In the 1890s, philanthropist Charles Booth and a team of assistants – the pioneers of sociological research in the UK – walked the whole of London, visually noting the wealth of each street’s inhabitants, to construct their Maps Descriptive of London Poverty. The maps coded streets by colour, with scarlet red and gold marking the “well-to-do” and the “wealthy”, dark blue and black representing the “casual poor” in “chronic want” and the
“vicious and semi-criminal” “lowest class”. Southwark, just across the Thames from the City of London, was a mass of dark colours.
A hundred years later, the New Labour government created an Index of Multiple Deprivation to map new forms of poverty, dark blue for most deprived and gold for least. Again, the northern wards of Southwark were swathed in darkness, with the area around Elephant and Castle especially dark blue.
More recently, the estate agents Savills has produced a different map of London, with dark blue representing areas where house prices were declining, and Booth’s scarlet red now used to mark zones moving “upmarket”. This time, in what the Economist called “the great inversion”, the former dark zones of Southwark had become vivid red property hotspots.
Elephant and Castle, in the heart of this area, exemplifies London’s sharp changes: commercial student housing, warehousing study migrants from the rising powers of Eastern Asia; luxury pied a terres in developments in a rebranded “South Central” quarter; social housing redevelopments that result in the decanting of long-term residents out to London’s far suburbs; a growing hub for Latin American enterprise.
Super-diversity at the local level
Elephant and Castle is also the site of a COMPAS project, Welfare, neighbourhood and new geographies of diversity. This project, along with an ESRC Knowledge Exchange Fellowship, were the source for February’s COMPAS Breakfast Briefing, presented by my COMPAS colleague Mette Louise Berg and me. We asked “How do local authorities deal with the increasing diversity of their clients and residents?” The Powerpoint presentation is online, and podcast and summary are coming soon.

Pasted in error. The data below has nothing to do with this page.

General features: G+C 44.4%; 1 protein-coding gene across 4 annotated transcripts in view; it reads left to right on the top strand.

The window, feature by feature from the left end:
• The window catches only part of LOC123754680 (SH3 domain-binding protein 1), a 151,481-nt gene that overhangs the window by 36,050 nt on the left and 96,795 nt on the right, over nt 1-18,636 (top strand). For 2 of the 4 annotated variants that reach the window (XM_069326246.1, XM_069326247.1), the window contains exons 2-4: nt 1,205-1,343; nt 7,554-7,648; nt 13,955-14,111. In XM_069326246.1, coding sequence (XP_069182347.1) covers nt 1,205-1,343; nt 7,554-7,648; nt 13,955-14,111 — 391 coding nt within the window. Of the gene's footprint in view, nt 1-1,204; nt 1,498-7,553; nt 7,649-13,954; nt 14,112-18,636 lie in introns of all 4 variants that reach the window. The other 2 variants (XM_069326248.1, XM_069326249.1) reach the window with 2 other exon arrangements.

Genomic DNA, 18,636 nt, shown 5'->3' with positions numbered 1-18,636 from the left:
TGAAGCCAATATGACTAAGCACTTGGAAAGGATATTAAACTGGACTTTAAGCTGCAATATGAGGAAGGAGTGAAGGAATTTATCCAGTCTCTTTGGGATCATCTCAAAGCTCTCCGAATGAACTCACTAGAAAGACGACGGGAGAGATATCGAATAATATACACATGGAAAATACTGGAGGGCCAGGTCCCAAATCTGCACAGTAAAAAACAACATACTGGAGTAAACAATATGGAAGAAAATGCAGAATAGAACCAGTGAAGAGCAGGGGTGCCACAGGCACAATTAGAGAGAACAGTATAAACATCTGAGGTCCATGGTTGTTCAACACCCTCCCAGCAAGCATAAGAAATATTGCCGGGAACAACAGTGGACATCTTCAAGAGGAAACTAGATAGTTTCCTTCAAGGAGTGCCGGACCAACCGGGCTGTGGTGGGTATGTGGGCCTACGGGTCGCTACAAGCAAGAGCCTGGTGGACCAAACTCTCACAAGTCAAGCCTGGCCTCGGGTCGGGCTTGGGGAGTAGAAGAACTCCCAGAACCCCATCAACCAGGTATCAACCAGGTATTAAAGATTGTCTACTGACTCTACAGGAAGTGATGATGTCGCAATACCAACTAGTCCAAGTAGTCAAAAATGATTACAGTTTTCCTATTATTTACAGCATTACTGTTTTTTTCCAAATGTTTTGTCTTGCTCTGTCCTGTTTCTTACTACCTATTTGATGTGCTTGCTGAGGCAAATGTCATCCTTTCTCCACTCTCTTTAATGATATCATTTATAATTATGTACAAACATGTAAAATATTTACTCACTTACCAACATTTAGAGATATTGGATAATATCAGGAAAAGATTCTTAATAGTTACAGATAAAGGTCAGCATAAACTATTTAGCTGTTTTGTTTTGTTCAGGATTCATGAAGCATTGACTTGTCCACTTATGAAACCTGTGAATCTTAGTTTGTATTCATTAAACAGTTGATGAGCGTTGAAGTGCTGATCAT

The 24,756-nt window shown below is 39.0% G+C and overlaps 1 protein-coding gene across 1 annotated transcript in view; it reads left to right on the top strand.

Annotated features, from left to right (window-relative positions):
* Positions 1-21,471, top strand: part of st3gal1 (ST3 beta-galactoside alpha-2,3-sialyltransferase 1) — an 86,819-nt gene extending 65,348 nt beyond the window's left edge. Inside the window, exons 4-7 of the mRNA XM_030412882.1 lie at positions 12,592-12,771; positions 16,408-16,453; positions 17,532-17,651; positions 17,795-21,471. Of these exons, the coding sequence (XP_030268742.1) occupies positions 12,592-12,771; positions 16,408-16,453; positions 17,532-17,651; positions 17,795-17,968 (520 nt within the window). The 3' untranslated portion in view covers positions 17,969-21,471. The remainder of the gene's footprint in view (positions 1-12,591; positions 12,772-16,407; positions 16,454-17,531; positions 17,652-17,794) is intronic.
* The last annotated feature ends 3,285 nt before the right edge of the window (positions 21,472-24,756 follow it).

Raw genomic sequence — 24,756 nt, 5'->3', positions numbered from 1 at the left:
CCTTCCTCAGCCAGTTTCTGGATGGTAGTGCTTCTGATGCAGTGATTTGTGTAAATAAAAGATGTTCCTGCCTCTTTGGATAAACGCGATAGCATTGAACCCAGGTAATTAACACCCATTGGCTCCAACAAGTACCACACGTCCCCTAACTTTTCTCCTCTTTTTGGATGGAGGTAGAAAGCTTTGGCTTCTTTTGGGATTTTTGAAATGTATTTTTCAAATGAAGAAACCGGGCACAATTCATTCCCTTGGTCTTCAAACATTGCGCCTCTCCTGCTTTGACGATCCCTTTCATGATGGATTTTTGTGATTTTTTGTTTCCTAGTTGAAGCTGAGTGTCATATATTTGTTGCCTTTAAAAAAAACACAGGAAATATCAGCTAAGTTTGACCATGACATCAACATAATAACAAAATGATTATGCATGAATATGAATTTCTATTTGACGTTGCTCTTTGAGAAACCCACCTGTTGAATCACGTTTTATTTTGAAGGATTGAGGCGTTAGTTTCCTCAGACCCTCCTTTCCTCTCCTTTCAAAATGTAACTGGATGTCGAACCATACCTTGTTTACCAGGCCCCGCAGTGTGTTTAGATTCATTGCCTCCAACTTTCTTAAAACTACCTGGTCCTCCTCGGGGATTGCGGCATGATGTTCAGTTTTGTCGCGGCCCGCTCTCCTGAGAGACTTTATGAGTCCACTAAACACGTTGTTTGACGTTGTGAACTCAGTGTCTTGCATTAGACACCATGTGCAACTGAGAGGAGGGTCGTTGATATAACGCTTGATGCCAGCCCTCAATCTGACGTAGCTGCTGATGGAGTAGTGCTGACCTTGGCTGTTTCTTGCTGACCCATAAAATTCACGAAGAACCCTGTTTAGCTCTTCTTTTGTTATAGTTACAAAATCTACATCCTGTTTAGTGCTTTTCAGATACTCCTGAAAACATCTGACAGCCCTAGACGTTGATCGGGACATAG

Mette opened by describing the concept of “super-diversity” at the heart of our project, the intensifying diversity of forms of difference concentrated in one place, as defined by COMPAS founder Stephen Vertovec. Vertovec’s work has opened up a research agenda that I have been pursuing with Nando Sigona, Mette Berg and other colleagues in the last half decade, with a conference in Oxford, a workshop in Birmingham, and an edited collection. It also informed a Home Office study on the varying impacts of migration in local areas (subject of a previous Breakfast Briefing by Jon Simmons), which included “super-diverse London” as one of its geographical clusters.
The Welfare, neighbourhood and new geographies of diversity project, which also involves Caroline Oliver, Hiranthi Jayaweera and Rachel Humphris, as well as photographer Simon Rowe, takes this agenda forward by piloting ethnographic research on how diversity is patterned differently at different stages of the life course, and how this impacts on service provision in a super-diverse space.
My contribution to the Breakfast Briefing was to present detailed census analysis done as part of the project by Anna Krausova, exploring different patterns of diversity across multiple axes of difference in an area circumscribed by a 1 mile radius from Elephant and Castle. Mette then presented some of the findings from the education and housing case studies of our qualitative research.